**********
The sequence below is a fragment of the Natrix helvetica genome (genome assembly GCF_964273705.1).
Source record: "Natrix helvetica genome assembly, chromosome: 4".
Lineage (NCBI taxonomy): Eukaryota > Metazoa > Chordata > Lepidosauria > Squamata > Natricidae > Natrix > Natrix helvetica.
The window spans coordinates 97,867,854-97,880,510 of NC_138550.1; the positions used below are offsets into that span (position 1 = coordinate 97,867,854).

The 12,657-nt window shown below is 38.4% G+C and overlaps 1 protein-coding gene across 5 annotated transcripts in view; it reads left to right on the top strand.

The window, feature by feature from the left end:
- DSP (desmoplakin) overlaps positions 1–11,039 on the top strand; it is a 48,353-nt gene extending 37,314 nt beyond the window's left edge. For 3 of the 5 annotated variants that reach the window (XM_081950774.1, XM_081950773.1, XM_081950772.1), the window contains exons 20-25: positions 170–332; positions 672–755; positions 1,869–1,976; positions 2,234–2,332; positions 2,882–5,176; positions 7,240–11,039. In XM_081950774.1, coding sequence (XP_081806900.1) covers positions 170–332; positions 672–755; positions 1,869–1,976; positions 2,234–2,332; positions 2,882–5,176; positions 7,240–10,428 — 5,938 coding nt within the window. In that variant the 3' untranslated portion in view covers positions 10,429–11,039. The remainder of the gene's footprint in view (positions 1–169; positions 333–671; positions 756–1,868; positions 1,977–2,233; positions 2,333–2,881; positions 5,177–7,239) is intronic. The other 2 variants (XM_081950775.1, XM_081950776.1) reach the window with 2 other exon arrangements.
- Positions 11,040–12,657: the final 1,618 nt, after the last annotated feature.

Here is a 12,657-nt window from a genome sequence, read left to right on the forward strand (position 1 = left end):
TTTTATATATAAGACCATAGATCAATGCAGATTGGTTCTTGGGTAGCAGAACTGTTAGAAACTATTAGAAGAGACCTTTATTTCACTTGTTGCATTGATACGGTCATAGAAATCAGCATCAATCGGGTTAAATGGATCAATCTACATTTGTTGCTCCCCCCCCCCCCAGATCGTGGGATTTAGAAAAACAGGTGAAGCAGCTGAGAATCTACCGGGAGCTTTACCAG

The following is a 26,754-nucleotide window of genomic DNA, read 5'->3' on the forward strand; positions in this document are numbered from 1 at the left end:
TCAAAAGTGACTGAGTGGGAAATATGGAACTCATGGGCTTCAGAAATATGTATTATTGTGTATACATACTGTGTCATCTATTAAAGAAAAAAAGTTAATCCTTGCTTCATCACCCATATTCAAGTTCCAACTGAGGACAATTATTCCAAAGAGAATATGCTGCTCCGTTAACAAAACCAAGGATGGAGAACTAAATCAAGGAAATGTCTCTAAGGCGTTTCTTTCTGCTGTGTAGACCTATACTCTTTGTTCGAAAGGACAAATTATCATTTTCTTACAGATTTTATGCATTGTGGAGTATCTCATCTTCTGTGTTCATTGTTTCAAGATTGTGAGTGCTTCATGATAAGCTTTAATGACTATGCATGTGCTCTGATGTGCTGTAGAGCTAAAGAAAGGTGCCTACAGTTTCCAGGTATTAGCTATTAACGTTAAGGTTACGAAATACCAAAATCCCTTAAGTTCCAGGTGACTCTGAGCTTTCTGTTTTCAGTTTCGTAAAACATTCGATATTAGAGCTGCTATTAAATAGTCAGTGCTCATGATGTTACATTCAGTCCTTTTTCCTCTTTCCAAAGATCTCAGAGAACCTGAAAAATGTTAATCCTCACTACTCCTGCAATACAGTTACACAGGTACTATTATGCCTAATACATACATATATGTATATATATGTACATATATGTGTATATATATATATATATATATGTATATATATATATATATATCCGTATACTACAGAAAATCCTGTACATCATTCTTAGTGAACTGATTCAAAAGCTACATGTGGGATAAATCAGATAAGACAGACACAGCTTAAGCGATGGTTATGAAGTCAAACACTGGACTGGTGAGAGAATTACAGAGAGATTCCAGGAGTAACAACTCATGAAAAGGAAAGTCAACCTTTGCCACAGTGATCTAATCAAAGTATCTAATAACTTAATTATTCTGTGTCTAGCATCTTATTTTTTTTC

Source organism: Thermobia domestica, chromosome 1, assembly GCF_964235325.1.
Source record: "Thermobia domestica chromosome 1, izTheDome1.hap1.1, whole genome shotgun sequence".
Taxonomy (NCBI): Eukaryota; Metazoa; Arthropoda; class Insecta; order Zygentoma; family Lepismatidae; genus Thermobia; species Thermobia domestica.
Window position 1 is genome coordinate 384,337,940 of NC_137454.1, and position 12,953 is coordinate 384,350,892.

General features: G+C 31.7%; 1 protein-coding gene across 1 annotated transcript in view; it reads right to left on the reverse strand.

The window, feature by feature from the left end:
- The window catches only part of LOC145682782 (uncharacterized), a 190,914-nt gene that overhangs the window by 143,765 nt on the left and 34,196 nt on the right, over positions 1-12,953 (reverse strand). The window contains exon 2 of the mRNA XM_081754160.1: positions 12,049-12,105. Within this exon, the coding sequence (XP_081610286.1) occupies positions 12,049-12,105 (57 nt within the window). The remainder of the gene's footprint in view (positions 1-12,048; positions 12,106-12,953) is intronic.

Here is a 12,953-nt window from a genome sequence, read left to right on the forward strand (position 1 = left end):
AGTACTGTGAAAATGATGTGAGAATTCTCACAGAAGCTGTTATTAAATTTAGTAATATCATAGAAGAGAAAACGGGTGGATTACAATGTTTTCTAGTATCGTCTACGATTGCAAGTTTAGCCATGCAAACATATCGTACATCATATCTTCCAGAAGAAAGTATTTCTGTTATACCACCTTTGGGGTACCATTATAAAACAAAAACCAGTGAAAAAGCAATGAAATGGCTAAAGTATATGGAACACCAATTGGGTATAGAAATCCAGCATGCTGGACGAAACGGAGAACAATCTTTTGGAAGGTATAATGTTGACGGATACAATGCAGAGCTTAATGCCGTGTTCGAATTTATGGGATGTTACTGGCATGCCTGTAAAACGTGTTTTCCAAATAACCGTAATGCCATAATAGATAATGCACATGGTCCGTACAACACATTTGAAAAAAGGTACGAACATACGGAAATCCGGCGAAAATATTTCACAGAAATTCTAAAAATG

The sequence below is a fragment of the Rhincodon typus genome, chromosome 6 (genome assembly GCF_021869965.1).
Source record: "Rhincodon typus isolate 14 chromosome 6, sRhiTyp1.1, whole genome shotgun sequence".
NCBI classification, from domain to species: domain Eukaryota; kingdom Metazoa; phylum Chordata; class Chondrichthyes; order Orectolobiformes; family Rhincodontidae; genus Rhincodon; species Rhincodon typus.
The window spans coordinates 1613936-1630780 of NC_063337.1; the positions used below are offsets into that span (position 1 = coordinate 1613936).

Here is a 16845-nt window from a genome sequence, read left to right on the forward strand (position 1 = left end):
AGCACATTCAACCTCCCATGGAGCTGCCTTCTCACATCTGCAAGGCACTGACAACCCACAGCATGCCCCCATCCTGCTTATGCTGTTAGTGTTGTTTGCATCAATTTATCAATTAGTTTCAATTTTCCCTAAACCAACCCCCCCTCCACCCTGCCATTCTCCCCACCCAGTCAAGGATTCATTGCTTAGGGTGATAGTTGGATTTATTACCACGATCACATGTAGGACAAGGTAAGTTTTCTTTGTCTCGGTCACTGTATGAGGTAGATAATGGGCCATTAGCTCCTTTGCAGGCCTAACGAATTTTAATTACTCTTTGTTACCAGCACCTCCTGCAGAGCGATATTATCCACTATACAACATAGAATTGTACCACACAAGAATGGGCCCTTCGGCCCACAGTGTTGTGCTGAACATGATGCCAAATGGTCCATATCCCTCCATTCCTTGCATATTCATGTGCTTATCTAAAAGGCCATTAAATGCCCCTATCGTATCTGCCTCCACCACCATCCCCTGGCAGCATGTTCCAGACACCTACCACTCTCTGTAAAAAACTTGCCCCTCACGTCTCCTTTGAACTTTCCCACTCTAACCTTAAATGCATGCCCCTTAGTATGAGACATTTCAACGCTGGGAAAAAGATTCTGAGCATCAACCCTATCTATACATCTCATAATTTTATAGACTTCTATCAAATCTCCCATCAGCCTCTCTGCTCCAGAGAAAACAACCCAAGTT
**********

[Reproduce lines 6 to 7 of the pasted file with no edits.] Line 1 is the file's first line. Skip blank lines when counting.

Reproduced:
The window, feature by feature from the left end:
- DSP (desmoplakin) overlaps positions 1–11,039 on the top strand; it is a 48,353-nt gene extending 37,314 nt beyond the window's left edge. For 3 of the 5 annotated variants that reach the window (XM_081950774.1, XM_081950773.1, XM_081950772.1), the window contains exons 20-25: positions 170–332; positions 672–755; positions 1,869–1,976; positions 2,234–2,332; positions 2,882–5,176; positions 7,240–11,039. In XM_081950774.1, coding sequence (XP_081806900.1) covers positions 170–332; positions 672–755; positions 1,869–1,976; positions 2,234–2,332; positions 2,882–5,176; positions 7,240–10,428 — 5,938 coding nt within the window. In that variant the 3' untranslated portion in view covers positions 10,429–11,039. The remainder of the gene's footprint in view (positions 1–169; positions 333–671; positions 756–1,868; positions 1,977–2,233; positions 2,333–2,881; positions 5,177–7,239) is intronic. The other 2 variants (XM_081950775.1, XM_081950776.1) reach the window with 2 other exon arrangements.